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Ruth Simmons named as keynote speaker for Syracuse University’s 2005 Martin Luther King Jr. Celebration
Ruth Simmons named as keynote speaker for Syracuse University’s 2005 Martin Luther King Jr. CelebrationNovember 19, 2004Kelly Homan Rodoskikahoman@syr.edu
Editor’s note: A .jpeg image of Ruth Simmons is available from SU News Services, 443-3784.
Ruth Simmons, president of Brown University and a well-known speaker on and advocate for education, will be the keynote speaker for Syracuse University’s 20th annual Martin Luther King Jr. Celebration, “The King Legacy in the Soul of Our Community,” in the Carrier Dome on Sunday, Jan. 23, 2005.
The annual celebration is among the largest university-sponsored events in the United States to commemorate King. Last year, more than 2,000 people attended SU’s event.
The evening’s program, which will include the presentation of the 2005 Unsung Hero Awards and entertainment, begins at 6:30 p.m. and is free and open to the public. Tickets for the dinner, which precedes the program at 5:30 p.m., are $20 for the general public and $13 for students without meal plans. Students with meal plans will be charged for one dinner. Tickets, which generally sell out soon after they go on sale, will be available Dec. 1. For ticket information, call Hendricks Chapel at 443-5044.
The Martin Luther King Jr. Celebration Seminar will precede the dinner at 3 p.m. in SU’s Maxwell Auditorium. The seminar is a twin event to the Nov. 5 Inaugural Symposium that was held in honor of SU Chancellor Nancy Cantor. A special gallery of community members from Central New York was invited to view the Nov. 5 symposium. This gallery will be invited back to participate in the Jan. 23 seminar, speaking on the issues of racism and genocide in the city of Syracuse through their own experiences.
Simmons was sworn in as the 18th president of Brown University in July 2001. During her tenure, she has launched an ambitious initiative to enrich Brown’s academic core, as well as a diversity initiative to ensure that diversity informs every dimension of the university.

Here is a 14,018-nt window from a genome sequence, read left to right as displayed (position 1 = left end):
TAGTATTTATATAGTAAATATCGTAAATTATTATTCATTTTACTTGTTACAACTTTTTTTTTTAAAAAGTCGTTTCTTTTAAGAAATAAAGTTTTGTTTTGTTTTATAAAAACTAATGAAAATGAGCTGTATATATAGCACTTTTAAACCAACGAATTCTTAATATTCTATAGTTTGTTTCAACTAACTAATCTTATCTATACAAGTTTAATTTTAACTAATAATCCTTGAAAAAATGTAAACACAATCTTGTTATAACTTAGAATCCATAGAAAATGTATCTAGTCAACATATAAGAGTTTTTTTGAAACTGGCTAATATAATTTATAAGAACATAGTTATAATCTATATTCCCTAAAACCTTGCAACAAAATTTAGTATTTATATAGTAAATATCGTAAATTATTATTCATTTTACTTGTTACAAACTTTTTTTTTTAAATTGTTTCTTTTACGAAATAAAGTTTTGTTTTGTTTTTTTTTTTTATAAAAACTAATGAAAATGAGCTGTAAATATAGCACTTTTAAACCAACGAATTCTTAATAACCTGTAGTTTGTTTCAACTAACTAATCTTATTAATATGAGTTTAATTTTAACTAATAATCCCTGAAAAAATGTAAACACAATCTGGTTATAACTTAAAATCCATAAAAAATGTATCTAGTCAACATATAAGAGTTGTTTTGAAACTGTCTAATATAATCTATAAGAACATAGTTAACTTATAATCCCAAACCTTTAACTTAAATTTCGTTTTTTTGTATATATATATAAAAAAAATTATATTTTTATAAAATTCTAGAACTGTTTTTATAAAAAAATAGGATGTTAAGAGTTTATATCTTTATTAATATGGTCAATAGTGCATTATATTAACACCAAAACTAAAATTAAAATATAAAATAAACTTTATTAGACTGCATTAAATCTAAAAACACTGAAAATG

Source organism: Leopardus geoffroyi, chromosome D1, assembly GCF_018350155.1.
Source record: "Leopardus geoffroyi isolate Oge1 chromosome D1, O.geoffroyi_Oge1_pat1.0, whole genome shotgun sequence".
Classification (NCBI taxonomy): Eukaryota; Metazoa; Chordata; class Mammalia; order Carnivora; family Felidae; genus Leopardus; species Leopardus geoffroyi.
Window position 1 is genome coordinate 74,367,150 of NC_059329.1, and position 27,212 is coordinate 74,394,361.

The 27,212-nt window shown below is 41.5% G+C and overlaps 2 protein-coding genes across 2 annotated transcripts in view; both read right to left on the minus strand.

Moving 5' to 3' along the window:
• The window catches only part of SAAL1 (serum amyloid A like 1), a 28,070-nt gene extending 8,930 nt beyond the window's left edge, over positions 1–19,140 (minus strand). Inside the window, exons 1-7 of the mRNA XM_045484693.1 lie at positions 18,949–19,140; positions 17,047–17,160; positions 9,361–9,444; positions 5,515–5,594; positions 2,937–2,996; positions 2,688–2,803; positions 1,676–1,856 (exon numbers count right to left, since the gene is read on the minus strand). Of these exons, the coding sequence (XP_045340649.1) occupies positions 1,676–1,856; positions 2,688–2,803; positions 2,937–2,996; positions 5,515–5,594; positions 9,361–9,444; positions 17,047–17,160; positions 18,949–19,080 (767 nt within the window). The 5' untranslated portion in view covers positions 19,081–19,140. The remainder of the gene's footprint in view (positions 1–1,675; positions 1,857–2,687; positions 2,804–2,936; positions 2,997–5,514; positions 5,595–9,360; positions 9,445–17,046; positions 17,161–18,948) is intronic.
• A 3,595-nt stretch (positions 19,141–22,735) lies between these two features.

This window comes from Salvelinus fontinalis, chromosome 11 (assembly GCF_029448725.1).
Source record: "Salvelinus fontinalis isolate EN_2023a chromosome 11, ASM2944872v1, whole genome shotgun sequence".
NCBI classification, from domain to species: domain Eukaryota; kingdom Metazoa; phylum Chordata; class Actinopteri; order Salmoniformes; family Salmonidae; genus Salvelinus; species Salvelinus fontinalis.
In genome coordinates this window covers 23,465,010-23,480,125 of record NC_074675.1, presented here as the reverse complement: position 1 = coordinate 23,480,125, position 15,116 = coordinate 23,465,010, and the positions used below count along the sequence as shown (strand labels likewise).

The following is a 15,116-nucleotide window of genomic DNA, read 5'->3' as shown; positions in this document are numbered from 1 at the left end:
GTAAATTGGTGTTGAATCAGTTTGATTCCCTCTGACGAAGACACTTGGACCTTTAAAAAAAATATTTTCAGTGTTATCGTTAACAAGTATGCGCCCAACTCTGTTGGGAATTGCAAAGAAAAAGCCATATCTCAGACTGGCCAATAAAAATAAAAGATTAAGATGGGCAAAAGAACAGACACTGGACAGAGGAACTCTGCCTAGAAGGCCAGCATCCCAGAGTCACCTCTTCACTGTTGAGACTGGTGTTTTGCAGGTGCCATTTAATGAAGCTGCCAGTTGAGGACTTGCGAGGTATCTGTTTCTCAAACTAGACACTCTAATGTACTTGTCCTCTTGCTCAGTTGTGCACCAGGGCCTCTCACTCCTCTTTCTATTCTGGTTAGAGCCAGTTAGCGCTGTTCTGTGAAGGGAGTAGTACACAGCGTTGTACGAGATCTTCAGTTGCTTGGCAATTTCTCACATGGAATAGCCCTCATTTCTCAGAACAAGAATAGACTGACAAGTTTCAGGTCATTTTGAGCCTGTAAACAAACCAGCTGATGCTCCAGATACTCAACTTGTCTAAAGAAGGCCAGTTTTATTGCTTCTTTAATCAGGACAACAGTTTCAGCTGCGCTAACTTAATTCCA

She advocates on behalf of education and its ability to encourage “excellence, daringness of mind and scholarship,” and celebrates the moments of discovery that educators evoke in their students. “If there is anything I can bring to higher education, it is a constant reminder of the need to bring children from the margins to the center, constantly redefining the center so that our democracy remains strong,” Simmons says.
In 2003, Simmons appointed a Committee on Slavery and Justice at Brown to organize academic events and activities to encourage the Brown community to think about the questions raised by the national debate over slavery and reparations.
A native of Texas, Simmons received a bachelor’s degree from Dillard University and a Ph.D. from Harvard University. She has held leadership positions at the University of Southern California, Princeton University and Spelman College, and served as president of Smith College from 1995-2001.
In recent years, she has written and delivered papers or presentations on a wide array of educational and public policy issues, including institutional governance, diversity, liberal arts, science education and the role of women in society. She is the recipient of numerous prizes and fellowships, including the President’s Award from the United Negro College Fund (2001) and the Fulbright Lifetime Achievement Medal (2002). She was selected as a “Person to Watch” by Newsweek magazine (2002), a “Woman of the Year” by Ms. magazine (2002), and “America’s Best College President” by Time Magazine in 2001.